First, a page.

Never in a million years did I imagine that this season of “The Graveswolds”, aka, life without a home, traveling some with Jason’s job, and basing out of my Dad’s house or my Mother-in-law’s house, was about me, so much. Sure, some of it…like the part where I’d be freed up of some grown-up responsibilities like mortgage payments and tons of cleaning, but I’ll admit that in my “Hey, I’m in my 40’s, strong as an ox, learned a lot about life already-ness” it didn’t occur to me God had something for MY heart. I thought I had oh-so-much-to-offer others, like, taking care of widows and orphans, and whatnot.

Last weekend God showed me one of the orphans, and, you can take it or leave it, but one of those “orphans” was…me.


Wait. What?

Um, Lord, this all hurts deeply. I’m kind of a mess…and by “kind of” I mean…There is no such thing as a secret, therefore You know every thought, ache, pain, cry, every ounce of longing on any given day that drains my day-to-day life energy from living fully now…because I wasn’t ready and so I’m stuck. You two may have been ready, elated even at her arrival, but I wasn’t ready to live one single day on this earth without my mom in it.

And, so, last weekend, I sat at a table where four women gathered to break bread and drink wine, and deep into the heart of our conversation, each of us living here and now on earth without one or both parents, one looks into my soul and says to me, my face hot and tears uncontrollably streaming by then, “Did it ever occur to you that what you thought was a season of being available to help your widowed parents (houselessness and living in South Dakota) might be about healing to your grieving heart?”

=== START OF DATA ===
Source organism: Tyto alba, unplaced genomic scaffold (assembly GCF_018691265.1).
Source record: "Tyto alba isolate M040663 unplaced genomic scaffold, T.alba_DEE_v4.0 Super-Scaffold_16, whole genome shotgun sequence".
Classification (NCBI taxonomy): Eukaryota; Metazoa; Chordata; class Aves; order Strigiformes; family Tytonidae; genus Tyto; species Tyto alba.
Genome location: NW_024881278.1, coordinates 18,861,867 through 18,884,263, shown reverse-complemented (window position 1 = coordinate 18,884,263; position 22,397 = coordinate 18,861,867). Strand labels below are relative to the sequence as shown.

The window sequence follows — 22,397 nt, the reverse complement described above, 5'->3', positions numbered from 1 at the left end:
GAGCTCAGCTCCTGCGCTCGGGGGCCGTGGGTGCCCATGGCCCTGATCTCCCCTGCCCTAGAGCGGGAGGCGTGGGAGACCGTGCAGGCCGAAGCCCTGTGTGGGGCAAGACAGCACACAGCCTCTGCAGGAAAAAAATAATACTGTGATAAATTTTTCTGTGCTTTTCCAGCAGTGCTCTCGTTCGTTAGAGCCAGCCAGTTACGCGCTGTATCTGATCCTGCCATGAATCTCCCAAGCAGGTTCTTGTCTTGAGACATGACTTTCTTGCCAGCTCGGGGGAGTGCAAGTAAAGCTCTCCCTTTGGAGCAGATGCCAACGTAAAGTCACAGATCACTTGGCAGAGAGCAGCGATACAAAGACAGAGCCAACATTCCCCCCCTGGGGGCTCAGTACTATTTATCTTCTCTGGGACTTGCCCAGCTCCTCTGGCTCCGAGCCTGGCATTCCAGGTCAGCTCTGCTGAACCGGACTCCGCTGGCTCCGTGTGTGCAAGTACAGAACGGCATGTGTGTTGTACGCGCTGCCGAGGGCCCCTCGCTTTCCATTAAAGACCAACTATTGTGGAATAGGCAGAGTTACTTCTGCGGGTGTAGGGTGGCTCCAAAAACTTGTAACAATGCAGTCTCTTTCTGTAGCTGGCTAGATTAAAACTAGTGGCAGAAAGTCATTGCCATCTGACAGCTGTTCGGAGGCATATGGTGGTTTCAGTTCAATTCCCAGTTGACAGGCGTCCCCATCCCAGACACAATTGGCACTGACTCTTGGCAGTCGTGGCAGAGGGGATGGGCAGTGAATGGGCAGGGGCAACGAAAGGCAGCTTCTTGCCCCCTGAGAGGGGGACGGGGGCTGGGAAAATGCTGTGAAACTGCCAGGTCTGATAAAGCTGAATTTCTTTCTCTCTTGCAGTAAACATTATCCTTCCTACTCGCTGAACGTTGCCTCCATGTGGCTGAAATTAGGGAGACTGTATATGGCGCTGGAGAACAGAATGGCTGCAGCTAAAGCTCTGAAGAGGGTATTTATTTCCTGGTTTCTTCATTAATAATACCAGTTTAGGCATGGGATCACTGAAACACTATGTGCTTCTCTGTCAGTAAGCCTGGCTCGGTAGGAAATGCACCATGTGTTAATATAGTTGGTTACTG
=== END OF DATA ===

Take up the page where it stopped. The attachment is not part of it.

Wait. What?

The ever-so-quickly approaching Mother’s Day has me pausing to take in long, hard breaths every day, every so often, more often than not. I’ve done “firsts”…had 8 1/2 years of them already, having lost Noah. People email me, call, text, take me to lunch and coffee and ask me questions about grieving and death quite often. I’m kind of seasoned in death-stuff, not afraid of it, clearly realistic in the whole part about none of us being able to avoid it…

…but apparently Mom’s die. And I wasn’t ready for one of those moms to be mine.

She was my spiritual compass. We spoke often, for sure daily, many days a few times here and there, just checking in with one another, sharing little things and big things, spiritual insights, life dreams and frustrations, prayer requests, asking questions, learning from one another…her sharing years of wisdom, discernment, and life experience, me helping her embrace what was, and was not, important to get up to speed on in this generation. We spoke candidly about her journey, yet we never spoke about dying…

News. Flash.

And so here I am, one week away from my first Mother’s Day without my Mom to call or make a beautiful meal for. I can hear my heart beating in my chest as I type, and each beat is marked with an aching of the tremendous and profound loss I feel. And I’m not the first woman on this earth to ever lose a mother, and I wasn’t the last.

It’s one month shy of one year and I haven’t even scratched the surface of my grief. In fact, I haven’t really even gone there. I pulled up my big girl panties, because crying doesn’t bring her back, and kept on truckin’ on, “to make her proud”…except for the part where my soul is crying out to bask in healing, my memories need space and time to come and go as they may, and the part where losing a son is different from losing a mother…not one better, easier, harder, quicker…different, and equally necessitating TIME to heal and TIME to breathe and TIME to wrestle and reflect and dig in and release and whatever else.